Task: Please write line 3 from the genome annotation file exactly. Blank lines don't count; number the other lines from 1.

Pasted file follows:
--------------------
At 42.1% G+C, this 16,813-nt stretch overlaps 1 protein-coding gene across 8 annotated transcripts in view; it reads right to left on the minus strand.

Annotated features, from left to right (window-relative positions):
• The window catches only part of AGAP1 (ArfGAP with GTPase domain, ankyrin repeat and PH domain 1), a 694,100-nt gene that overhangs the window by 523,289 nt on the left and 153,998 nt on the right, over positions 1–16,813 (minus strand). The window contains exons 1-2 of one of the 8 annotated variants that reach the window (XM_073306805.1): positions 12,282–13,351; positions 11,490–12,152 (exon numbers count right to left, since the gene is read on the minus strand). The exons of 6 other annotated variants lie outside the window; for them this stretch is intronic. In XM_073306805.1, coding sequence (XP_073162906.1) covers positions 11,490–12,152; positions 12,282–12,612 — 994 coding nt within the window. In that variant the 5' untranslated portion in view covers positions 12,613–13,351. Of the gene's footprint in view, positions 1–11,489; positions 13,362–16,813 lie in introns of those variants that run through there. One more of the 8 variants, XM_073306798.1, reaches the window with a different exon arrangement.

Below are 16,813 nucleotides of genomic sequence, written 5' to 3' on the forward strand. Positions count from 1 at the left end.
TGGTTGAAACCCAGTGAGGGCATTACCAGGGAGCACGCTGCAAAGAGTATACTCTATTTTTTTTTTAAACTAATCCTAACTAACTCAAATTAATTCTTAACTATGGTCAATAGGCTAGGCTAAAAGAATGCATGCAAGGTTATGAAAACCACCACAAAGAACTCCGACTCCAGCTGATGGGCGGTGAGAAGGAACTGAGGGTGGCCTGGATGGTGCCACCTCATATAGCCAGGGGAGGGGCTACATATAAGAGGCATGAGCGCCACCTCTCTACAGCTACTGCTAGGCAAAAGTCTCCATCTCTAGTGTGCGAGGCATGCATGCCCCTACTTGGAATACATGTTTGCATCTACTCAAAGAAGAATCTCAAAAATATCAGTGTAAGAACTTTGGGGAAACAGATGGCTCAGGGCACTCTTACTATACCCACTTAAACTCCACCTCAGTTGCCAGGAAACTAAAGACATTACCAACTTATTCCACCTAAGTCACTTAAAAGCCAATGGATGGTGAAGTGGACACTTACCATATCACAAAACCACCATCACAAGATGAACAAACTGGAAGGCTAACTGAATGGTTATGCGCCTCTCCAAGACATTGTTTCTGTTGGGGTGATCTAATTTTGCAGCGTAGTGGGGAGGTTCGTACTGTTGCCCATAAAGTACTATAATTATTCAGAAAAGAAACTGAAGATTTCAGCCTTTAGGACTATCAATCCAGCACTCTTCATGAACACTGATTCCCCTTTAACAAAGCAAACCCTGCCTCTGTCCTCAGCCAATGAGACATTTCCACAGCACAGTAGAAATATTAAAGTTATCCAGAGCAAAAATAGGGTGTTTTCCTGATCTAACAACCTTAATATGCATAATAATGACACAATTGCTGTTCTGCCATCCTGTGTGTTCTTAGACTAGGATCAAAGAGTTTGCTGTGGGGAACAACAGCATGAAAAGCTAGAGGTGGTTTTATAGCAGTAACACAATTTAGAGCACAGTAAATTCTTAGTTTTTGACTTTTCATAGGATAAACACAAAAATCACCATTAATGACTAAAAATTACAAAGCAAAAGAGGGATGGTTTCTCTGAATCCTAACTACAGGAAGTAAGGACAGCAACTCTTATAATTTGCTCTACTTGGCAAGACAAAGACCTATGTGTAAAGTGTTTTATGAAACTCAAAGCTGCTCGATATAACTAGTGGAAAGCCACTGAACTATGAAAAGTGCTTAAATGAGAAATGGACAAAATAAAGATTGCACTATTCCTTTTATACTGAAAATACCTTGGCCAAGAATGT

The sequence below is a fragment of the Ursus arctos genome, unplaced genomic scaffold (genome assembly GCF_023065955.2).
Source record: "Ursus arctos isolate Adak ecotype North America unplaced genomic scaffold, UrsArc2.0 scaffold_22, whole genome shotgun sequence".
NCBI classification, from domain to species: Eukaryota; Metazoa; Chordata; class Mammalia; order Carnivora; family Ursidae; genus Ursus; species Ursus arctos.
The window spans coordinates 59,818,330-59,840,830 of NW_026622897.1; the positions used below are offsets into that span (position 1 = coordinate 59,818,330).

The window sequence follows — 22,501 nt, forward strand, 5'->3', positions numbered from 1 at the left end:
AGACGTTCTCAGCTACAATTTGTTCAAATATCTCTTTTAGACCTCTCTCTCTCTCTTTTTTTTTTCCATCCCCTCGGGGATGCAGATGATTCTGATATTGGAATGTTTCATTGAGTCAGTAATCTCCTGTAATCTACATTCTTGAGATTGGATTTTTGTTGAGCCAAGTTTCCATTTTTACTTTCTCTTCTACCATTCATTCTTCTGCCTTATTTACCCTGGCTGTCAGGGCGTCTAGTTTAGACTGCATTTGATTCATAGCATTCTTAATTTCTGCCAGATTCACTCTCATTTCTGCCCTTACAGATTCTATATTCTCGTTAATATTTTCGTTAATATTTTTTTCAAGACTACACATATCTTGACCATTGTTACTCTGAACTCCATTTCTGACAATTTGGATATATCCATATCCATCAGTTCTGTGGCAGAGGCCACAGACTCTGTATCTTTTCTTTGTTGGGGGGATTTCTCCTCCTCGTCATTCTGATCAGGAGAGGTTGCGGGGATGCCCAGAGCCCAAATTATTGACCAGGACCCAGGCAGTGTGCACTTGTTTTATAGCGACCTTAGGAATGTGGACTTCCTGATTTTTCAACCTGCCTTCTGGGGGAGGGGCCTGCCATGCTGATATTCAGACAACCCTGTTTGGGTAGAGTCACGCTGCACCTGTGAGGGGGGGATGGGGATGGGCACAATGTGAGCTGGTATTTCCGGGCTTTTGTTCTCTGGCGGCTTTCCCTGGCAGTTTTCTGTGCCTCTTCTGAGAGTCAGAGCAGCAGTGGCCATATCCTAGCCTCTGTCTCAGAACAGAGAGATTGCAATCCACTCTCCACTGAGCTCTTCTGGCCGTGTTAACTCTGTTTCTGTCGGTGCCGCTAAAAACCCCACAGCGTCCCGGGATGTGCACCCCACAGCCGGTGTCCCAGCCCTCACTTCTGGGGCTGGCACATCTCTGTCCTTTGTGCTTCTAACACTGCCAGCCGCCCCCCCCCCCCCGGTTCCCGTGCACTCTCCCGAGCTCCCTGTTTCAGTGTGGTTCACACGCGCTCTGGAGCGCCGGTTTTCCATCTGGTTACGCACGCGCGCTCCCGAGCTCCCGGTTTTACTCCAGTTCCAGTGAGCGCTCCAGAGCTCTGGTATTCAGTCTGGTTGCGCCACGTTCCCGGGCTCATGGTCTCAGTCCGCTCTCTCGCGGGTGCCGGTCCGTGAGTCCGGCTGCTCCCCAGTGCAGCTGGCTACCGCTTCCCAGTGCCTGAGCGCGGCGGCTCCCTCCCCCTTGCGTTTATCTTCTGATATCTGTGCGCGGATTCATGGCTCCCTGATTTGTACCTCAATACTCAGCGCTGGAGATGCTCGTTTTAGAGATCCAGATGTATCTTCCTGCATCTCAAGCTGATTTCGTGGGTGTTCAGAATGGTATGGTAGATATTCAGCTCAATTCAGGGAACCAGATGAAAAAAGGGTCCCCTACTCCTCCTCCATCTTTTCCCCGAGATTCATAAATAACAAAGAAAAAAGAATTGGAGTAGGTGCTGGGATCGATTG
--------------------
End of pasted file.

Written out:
• The window catches only part of AGAP1 (ArfGAP with GTPase domain, ankyrin repeat and PH domain 1), a 694,100-nt gene that overhangs the window by 523,289 nt on the left and 153,998 nt on the right, over positions 1–16,813 (minus strand). The window contains exons 1-2 of one of the 8 annotated variants that reach the window (XM_073306805.1): positions 12,282–13,351; positions 11,490–12,152 (exon numbers count right to left, since the gene is read on the minus strand). The exons of 6 other annotated variants lie outside the window; for them this stretch is intronic. In XM_073306805.1, coding sequence (XP_073162906.1) covers positions 11,490–12,152; positions 12,282–12,612 — 994 coding nt within the window. In that variant the 5' untranslated portion in view covers positions 12,613–13,351. Of the gene's footprint in view, positions 1–11,489; positions 13,362–16,813 lie in introns of those variants that run through there. One more of the 8 variants, XM_073306798.1, reaches the window with a different exon arrangement.